2017 Swammy Awards Asia Female Swimmer of the Year: Li Bingjie

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2017 Swammy Awards Asian Female Swimmer of the Year: Li Bingjie, China

For the first time in a decade (since 2007), the whole of the Asian continent came away without a women’s swimming medal at the 2017 World Championships. We named Japan’s Rikako Ikee the Female World Junior Swimmer of the Year thanks to her exploits on the junior stage. Ikee won 3 World Junior titles (50 free, 50 fly, 100 fly) and earned 7 overall World Juniors medals; she broke World Junior Records in 8 events, with some of those records being broken multiple times. What she lacked, however, was a medal at the year’s premier international event: the World Aquatics Championships. At that meet, she was by-and-large slower than at World Juniors, and made just 1 final: a 6th-place finish in the 100 fly.

Enter, then, 15-year old distance swimmer Li Bingjie, who didn’t swim at the World Junior Championships. At the senior meet, the World Aquatics Championships in Budapest, she took two individual medals (the only Asian swimmer to do so) with silver in the 800 free in a new Asian Record of 8:15.46 and bronze in the 400 free in 4:03.25.

She also added a silver from the 800 free relay, where she had China’s fastest split in the final of 1:55.46 (the 2nd-best split overall, behind Ledecky).

Bingjie isn’t the first distance phenom we’ve seen come out of China in this decade, but she is the best so far: she set Asian Records in the 400 free (4:01.75), 800 free (8:15.46), and 1500 free (15:52.87) in 2017. As the 3rd-fastest 800 freestyler (almost as fast as Ledecky at the same age), she has now emerged as the most likely candidate to challenge Ledecky at the Tokyo 2020 Olympics.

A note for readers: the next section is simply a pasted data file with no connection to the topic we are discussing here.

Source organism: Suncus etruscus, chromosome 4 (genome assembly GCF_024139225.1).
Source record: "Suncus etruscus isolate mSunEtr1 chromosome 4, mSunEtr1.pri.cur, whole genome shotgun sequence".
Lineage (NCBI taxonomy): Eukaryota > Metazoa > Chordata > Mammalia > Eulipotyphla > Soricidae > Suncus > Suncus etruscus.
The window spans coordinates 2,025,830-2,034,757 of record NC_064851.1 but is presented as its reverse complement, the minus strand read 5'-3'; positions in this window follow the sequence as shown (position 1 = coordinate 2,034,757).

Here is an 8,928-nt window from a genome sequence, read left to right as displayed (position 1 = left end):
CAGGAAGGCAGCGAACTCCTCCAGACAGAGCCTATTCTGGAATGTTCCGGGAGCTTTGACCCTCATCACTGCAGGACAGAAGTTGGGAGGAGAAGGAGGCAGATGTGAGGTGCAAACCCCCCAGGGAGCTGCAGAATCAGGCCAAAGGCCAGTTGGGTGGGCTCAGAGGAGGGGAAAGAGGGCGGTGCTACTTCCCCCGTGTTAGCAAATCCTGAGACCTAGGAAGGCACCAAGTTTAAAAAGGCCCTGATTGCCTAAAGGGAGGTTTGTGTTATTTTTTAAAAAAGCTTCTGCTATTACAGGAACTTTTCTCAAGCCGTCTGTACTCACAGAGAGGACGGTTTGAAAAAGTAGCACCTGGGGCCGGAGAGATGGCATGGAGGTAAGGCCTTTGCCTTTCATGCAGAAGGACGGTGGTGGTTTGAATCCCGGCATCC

Honorable Mentions
(in no particular order)

  • Rikako Ikee, Japan – For the reasons mentioned above, including 7 World Junior medals, and earning the right to swim a whopping 6 events at the World Championships.
  • Liu Xiang, China – Xiang continued the recent buildup of sprint quality in Asia – an area that the continent as a whole has traditionally struggled with. At China’s National Games, she swam a 24.04 in the 50 free semi-final. She was just 6th at Worlds, and her season-best would’ve bumped her only to 5th, but the swim was significant anyway.

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Dee

Well deserved – Such a huge talent.

I’d give Shi Jinglin a mention too – So reliable for a medal in recent years, winning 200br bronze in 2015, 2016 & 2017, yet always sneaks under the radar.

ellie

Yui Ohashi?

Carlo

Li bingjie swims 15,000 meters every day.???
Isn’t that too much training?
Or is that training base not excessive?

Training in high altitude. Working on turns,underwater and leg work. She studied ledecky,s technique in Budapest.

Seriously I won’t be surprised if she has a giant photo of ledecky in her room with ledecky,s world records in her diary as a target to come close to.
Not bad to set targets.

bobo gigi

Laure Manaudou swam 20 km per day, 5 days a week, under Philippe Lucas.

Carlo

Laure manaudou sweet Jesus !!!

And I never knew li bingjie had the second fastest split in the 4×200 free relay in Budapest. Faster than Emma McKeon who tied ledecky for silver.
Li bingjie 1:55:46
Emma McKeon 1:56:26
Katie ledecky was the fastest at 1:54:02.
Ledecky and bingjie both anchored.
Emma McKeon swam the second leg.

bobo gigi

She didn’t have the choice. Ask Amaury Leveaux what happens when you skip training with Philippe Lucas….
I know it’s the 56212th time I post that video but I’m never tired of it. And it makes American swim fans work their French at the same time. At least the French language of Mr Lucas which is often flowery and colorful. 🙂
https://www.youtube.com/watch?v=u7JSTIADxnc

About Braden Keith

Braden Keith

Braden Keith is the Editor-in-Chief and a co-founder of SwimSwam.com. He first got his feet wet by building The Swimmers' Circle beginning in January 2010, and now comes to SwimSwam to use that experience and help build a new leader in the sport of swimming. Aside from his life on the InterWet, …

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